Translation:He had often called me his best student.
One could think there could be an issue with translating Schüler as "student" instead of "pupil". So far I remember, DL kind of made a point of reserving "student" as a translation for Student. But I think DL doesn't take this distinction rigidly, as even they themselves used "student" in this translation.
Anyway, I have written "He had frequently called me his best pupil", but it was also not accepted.
The only remaining explanation would then be in the adverb used, but I think there is no significant difference between the meanings of "frequently" and "often" to justify it. In this discussion about this difference, someone tries to reason that "frequently" would imply some sort of regularity which would be absent from the "often", but this doesn't make sense to me. I think to imply regularity one would used "regularly" instead! But I'm neither a native speaker nor an expert. Maybe someone who is can shed some light on this topic?
Perhaps like us, they have two words. Although they are interchangeable, "häufig" is perhaps more directly used as "frequently" and as the adjective "frequent" as well. http://dictionary.reverso.net/german-english/h%C3%A4ufig
No, the particular "usage formula" (so to speak) of nennen that you quoted is not used in the sense you mentioned. The actual meaning is in the sense of mitteilen (to share), in particular to give one or more names to a person. One of the examples Pons gives for it:
Können Sie mir einen guten Anwalt nennen? (Can you give me the name of a good lawyer?)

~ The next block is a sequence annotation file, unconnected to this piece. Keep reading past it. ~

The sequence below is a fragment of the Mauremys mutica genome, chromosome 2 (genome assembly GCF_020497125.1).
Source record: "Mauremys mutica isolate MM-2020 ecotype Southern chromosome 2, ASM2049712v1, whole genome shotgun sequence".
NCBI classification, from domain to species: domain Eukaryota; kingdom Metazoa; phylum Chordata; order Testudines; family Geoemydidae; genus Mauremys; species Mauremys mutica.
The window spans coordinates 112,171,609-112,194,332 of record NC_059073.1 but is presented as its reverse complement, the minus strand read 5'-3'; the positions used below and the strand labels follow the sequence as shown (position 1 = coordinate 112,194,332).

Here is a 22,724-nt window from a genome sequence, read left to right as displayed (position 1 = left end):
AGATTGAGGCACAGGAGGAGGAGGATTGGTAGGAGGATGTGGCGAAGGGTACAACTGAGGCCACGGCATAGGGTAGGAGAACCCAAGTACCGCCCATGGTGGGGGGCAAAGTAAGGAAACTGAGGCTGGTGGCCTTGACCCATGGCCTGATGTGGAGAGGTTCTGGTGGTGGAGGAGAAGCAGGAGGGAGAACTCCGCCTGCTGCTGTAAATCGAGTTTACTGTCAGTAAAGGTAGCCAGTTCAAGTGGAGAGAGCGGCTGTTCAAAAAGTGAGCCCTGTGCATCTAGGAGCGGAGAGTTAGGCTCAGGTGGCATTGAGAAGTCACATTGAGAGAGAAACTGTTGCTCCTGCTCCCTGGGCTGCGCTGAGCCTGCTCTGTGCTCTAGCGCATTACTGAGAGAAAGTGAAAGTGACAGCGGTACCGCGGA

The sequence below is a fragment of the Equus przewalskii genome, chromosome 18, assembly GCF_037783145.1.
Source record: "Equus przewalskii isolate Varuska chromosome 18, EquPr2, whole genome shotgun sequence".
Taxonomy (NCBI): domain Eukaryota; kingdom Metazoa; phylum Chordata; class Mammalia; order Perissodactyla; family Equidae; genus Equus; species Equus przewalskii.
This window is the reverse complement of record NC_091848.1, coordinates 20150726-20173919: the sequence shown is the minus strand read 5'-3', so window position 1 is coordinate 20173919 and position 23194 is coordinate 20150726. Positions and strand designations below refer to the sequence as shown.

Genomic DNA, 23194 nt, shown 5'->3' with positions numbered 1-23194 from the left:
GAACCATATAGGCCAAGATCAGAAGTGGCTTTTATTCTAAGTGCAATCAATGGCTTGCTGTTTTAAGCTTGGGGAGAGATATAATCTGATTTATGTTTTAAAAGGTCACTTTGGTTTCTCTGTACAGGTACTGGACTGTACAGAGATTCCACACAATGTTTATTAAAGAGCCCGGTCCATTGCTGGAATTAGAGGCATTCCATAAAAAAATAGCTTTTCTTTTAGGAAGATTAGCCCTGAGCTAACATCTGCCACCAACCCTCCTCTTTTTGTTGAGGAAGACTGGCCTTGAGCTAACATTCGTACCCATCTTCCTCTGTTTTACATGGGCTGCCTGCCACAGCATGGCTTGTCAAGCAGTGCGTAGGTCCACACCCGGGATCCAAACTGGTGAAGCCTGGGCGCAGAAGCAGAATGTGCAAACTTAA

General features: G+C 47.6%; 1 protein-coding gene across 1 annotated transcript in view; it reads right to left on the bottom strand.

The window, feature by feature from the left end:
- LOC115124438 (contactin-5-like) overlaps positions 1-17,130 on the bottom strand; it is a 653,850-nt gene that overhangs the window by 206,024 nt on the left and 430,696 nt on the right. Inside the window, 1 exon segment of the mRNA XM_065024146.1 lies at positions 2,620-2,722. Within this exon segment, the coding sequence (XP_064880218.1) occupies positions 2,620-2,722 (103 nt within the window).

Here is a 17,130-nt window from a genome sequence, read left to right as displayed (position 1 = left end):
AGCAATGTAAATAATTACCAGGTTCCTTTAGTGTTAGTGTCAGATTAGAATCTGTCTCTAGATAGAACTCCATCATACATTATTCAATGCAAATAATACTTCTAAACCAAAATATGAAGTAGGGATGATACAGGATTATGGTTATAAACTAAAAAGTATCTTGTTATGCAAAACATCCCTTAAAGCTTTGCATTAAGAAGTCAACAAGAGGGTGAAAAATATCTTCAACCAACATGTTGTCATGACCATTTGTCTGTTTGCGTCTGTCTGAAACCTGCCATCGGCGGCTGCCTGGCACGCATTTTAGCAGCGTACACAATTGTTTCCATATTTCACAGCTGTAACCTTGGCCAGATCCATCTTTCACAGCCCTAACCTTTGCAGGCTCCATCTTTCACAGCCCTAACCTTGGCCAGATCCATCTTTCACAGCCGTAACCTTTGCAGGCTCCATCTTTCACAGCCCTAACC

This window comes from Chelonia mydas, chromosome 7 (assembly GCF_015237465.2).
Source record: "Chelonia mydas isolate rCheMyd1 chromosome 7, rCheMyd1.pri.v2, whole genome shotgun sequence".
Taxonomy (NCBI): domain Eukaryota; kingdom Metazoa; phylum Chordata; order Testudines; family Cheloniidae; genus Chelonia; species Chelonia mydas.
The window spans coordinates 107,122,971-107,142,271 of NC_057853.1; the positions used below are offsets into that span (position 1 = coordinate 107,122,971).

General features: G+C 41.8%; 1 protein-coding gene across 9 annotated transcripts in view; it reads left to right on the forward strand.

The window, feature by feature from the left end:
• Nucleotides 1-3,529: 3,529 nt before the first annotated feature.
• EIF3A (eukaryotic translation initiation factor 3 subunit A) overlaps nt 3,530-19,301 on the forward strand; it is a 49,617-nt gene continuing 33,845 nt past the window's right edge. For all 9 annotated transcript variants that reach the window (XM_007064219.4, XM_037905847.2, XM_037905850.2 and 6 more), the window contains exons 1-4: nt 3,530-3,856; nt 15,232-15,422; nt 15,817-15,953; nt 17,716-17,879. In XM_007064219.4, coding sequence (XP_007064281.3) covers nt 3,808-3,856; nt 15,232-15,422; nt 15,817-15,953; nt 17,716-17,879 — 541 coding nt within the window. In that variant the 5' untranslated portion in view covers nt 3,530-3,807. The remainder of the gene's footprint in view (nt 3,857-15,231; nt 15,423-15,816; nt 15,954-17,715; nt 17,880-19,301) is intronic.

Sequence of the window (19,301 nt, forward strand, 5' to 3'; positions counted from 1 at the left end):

The sense in which the verb nennen is used in the current exercise is "to name" (benennen). The structure is like this: jemanden/etwas (Akk) etwas (Akk) nennen. Some further examples from DWDS:
er hat mich gestern (laut, vor allen Leuten) einen Dummkopf genannt
das nenne ich Glück
I think you're confusing infinitive of the verb to be, "sein" with the male possessive, "sein."
"Ich bin sein bester Schüler" is nominative. BUT "bin" is the first person singular form of the verb "to be" -- that's where "sein" comes in. The reason it's nominative is that the subject and object are the same thing -- equivalent -- because one of them IS the same as the other.
See "conjugations of the verb to be, sein" at: http://german.about.com/library/verbs/blverb01.htm
Less confusingly, "Ich bin der beste Schüler" is nominative for the same reason.
"Sie hat mich ihren besten Schüler gennant." is accusative, just like "Er hatte mich seinen besten Schüler genannt." The subject, pupil, is receiving the direct action of the verb, to be called.
German word order is different. I think a pronoun object usually comes right after the conjugated verb in a main clause or simple sentence. The time frame usually comes at the beginning of the middle section which would be right after that; then, why and then how and then where.
It does state that a short adverb of time can precede a noun object. The noun object in this case is probably considered to be a part of the ending verb
Then it does go on to say that emphasis would change with different word order, so I suppose it might be possible. Wouldn't it mean that "he had OFTEN called ME his best student. (sometimes he called other people his best student)? Often me, so other times not me? I hope a native speaker comes along to explain how this word order would be interpreted. I think in the regular word order "oft" affects the verb rather than the pronoun.
There are different uses for "nennen" and some use Accusative/Accusative, especially calling someone something. Yes, "name your price" or "state your preference" takes Accusative. http://dictionary.reverso.net/german-english/nennen There is even a context for Accusative/Dative when you name a child after someone. (the preposition Nach takes jdm or Dative) http://german.about.com/od/grammar/ht/Dative-Prepositions.htm